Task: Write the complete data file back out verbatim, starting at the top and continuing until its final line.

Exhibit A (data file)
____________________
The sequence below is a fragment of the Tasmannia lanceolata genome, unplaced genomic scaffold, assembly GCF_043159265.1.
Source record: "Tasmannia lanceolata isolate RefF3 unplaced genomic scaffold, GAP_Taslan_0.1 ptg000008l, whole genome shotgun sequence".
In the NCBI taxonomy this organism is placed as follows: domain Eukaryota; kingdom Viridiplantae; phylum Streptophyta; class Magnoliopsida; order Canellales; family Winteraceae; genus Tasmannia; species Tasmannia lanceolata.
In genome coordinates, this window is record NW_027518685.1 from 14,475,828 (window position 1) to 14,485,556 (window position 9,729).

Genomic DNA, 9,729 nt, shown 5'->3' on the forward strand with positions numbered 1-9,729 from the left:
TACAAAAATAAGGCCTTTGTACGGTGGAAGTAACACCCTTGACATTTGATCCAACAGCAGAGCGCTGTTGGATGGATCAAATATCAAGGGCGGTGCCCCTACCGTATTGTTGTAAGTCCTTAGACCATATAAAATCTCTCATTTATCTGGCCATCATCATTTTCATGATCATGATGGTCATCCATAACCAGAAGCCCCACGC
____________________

The sequence below is a fragment of the Tasmannia lanceolata genome, unplaced genomic scaffold, assembly GCF_043159265.1.
Source record: "Tasmannia lanceolata isolate RefF3 unplaced genomic scaffold, GAP_Taslan_0.1 ptg000008l, whole genome shotgun sequence".
In the NCBI taxonomy this organism is placed as follows: domain Eukaryota; kingdom Viridiplantae; phylum Streptophyta; class Magnoliopsida; order Canellales; family Winteraceae; genus Tasmannia; species Tasmannia lanceolata.
In genome coordinates, this window is record NW_027518685.1 from 14,475,828 (window position 1) to 14,485,556 (window position 9,729).

Genomic DNA, 9,729 nt, shown 5'->3' on the forward strand with positions numbered 1-9,729 from the left:
TACAAAAATAAGGCCTTTGTACGGTGGAAGTAACACCCTTGACATTTGATCCAACAGCAGAGCGCTGTTGGATGGATCAAATATCAAGGGCGGTGCCCCTACCGTATTGTTGTAAGTCCTTAGACCATATAAAATCTCTCATTTATCTGGCCATCATCATTTTCATGATCATGATGGTCATCCATAACCAGAAGCCCCACGC